Alex Katz & Félix Vallotton" on 21 March. In his comprehensive solo exhibition at Museum Haus Konstruktiv, Alex Katz focuses on the theme of landscape, for it is precisely this motif which continues all throughout his artistic career, from his early, still rather abstract paintings, through to the very latest landscape formations, which are up to seven meters long. In his oeuvre, landscape means much more than simply nature; for him, landscape stands for places, contexts and relationships. For this reason, Museum Haus Konstruktiv shall supplement the "landscapes" by also presenting a specific selection of his figure paintings and floral paintings.
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... painting show
Alongside the American painter Alex Katz, we are presenting a solo exhibition by the German artist Joachim Grommek (born 1957 in Wolfsburg, lives and works in Berlin). Ever since the start of his career, Grommek has followed a painterly strategy which plays with illusions and puts our perception to the test. His works are subtle comments on the fundamental issues of painting; they deceive our senses and let
us only gradually realize that they are not what we believed to have seen in them. Clear geometric forms, bold colors and trompe-l’oeil effects characterize his compositions. It is not uncommon for them to stem from a preoccupation with leading figures in art, as one often feels reminded of Malevich, Mondrian, Palermo or Ryman. These role models are artists whose works thematize the relationship between reality, image and material, in addition to questioning their own means. Grommek's works are clear statements, in which he deals with concrete and minimalist positions, as well as examining art-historical denominations such as original, authorship and authenticity.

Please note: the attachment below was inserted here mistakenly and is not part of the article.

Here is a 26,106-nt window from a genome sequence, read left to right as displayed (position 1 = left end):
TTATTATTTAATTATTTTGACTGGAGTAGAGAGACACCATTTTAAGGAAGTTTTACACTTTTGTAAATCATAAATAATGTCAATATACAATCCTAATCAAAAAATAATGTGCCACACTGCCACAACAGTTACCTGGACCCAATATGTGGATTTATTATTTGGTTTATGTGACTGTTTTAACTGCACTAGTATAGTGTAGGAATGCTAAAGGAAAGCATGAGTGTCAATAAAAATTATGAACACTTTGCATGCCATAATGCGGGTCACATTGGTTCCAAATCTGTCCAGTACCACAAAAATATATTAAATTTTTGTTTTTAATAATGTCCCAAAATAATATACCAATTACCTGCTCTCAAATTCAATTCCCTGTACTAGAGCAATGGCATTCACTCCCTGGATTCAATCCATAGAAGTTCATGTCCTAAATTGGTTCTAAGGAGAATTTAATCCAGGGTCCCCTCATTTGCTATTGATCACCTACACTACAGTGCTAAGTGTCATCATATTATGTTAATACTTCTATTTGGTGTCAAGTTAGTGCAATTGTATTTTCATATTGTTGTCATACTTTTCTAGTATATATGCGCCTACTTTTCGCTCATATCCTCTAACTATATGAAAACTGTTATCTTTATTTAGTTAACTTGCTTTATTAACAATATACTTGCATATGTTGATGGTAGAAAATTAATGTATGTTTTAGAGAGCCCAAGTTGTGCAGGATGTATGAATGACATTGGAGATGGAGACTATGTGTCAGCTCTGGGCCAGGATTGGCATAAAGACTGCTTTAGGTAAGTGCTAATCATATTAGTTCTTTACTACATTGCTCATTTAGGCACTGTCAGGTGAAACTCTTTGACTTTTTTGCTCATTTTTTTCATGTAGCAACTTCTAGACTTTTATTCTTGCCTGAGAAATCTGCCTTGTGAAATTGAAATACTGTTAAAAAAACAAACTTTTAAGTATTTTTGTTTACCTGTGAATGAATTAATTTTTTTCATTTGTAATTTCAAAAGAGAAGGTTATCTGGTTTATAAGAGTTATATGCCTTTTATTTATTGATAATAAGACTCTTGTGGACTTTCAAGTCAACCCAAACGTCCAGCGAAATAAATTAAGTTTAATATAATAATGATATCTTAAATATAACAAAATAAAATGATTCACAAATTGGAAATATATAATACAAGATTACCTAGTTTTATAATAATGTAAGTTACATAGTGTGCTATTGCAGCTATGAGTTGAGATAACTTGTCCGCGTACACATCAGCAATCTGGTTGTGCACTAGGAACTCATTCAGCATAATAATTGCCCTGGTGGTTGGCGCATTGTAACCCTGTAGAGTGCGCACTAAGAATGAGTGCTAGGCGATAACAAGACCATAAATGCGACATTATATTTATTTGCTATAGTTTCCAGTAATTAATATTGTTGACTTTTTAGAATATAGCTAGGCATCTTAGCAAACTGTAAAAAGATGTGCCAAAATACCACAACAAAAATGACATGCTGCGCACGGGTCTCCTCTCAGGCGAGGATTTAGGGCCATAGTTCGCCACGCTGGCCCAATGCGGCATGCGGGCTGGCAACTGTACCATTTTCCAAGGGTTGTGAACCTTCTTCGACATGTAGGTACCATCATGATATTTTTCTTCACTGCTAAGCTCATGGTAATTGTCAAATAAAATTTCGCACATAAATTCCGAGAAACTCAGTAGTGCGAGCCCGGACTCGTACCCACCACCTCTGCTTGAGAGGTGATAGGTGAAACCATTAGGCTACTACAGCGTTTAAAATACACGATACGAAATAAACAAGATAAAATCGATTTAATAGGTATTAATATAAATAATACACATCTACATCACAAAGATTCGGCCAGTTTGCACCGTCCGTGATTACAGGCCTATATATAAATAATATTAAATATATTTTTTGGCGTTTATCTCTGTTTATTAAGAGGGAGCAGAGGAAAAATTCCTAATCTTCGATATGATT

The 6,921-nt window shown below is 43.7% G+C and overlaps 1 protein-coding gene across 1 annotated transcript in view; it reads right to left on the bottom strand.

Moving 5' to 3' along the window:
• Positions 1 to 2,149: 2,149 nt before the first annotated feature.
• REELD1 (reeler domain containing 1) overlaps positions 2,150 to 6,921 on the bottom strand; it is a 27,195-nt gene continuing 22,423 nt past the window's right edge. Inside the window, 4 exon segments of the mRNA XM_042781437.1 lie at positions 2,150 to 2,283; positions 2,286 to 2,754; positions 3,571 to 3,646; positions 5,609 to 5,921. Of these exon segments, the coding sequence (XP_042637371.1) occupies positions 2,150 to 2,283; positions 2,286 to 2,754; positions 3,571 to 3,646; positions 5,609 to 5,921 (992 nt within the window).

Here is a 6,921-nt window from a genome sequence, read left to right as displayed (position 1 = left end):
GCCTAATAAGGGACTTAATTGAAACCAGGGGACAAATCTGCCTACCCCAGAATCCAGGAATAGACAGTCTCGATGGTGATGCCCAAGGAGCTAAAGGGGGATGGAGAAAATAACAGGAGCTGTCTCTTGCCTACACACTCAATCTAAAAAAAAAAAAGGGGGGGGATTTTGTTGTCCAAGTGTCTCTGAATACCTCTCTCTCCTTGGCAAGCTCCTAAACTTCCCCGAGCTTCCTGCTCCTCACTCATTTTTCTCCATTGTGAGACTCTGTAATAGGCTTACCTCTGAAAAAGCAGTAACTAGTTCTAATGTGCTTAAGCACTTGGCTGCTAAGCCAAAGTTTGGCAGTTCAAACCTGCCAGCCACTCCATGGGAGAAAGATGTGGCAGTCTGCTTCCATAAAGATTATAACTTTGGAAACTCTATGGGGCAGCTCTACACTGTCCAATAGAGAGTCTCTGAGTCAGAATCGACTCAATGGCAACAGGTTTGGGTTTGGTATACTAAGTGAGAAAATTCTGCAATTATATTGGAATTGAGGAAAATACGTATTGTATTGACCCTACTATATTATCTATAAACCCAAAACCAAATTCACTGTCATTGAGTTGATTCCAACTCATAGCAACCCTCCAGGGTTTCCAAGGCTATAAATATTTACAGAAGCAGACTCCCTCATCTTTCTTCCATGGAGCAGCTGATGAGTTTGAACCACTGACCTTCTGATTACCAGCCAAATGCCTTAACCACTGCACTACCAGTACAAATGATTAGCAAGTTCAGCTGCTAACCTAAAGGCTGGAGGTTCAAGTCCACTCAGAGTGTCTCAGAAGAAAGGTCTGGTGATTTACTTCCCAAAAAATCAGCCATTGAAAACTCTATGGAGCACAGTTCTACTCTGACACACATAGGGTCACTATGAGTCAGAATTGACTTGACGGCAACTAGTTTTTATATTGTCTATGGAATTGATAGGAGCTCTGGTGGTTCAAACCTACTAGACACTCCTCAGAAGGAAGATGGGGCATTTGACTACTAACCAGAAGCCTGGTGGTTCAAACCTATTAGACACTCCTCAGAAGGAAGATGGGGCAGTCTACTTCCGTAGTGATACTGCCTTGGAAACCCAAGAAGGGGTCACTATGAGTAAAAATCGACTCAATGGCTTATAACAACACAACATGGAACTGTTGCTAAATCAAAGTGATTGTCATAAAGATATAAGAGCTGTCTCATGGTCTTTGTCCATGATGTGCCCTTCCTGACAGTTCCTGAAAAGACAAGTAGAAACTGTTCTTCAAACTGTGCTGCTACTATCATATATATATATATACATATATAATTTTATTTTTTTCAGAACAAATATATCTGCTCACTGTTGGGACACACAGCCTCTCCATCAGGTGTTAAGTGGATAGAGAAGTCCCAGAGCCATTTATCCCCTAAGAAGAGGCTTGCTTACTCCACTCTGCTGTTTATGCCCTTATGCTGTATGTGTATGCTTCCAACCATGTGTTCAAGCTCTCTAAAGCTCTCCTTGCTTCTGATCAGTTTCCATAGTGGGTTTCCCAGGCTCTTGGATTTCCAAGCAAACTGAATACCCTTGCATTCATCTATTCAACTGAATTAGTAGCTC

On the 5th floor of the museum, Joachim Grommek shall present work complexes, in which the trompe-l’oeil effect comes to the fore. His paintings have a moment of surprise in store, which calls our everyday visual experiences into question: as observers, we perceive precisely defined color fields which appear to be applied to the plain chipboard image carrier in the form of adhesive strips. The initially apparent unfinished state of the paintings prompts closer examination.
The artist uses ochre-colored chipboards, gives them a white undercoat, then paints on them in such a way as to imitate the surface structure of the original board. The illusionistic effect is further enhanced by the fact that the actual texture of the chipboard remains visible at the edge of the painting.
In addition to the paintings, the artist will show room-specific installations which also create uncertainty: no small number of visitors will ask themselves if these are artworks at all, or whether bits and pieces were accidentally left here when the exhibition was being set up. Chipboards lean against the wall, apparently sparsely and fleetingly painted, and yet they too are the result of precisely executed painterly handling.
The state of tension is retained; the contradictions between presentation and reality remain unresolved. Grommek plays with how our perception and our desire for certainty can be mislead.
The exhibition at Museum Haus Konstruktiv is accompanied by the catalog "Joachim Grommek - Ohne Eichhörnchengrün" (Joachim Grommek - Without Squirrel Green) published by Hatje Cantz Verlag.
Image: Alex Katz, Provincetown, 1959. Oil on board 61 x 76,2 cm. Collection of the artist. Photo: Paul Takeuchi © 2013, ProLitteris, Zurich
Esther Quetting +41 44 2177098 firstname.lastname@example.org
Exhibitions opening: 6 March, 6 pm
Museum Haus Konstruktiv
Selnaustrasse 25, 8001 Zürich
Tuesday 11–17 h
Wednesday 11–20 h
Thursday / Friday / Saturday / Sunday 11–17 h
Adults: CHF 14.00
School children/students/pensioners/disabled persons with ID: CHF 10.00
Children aged 7–16: CHF 5.00
Group Admition (10 visitors or more): CHF 10.00 per visitor
Children under 7 free Members/donors free Owner ZurichCARD free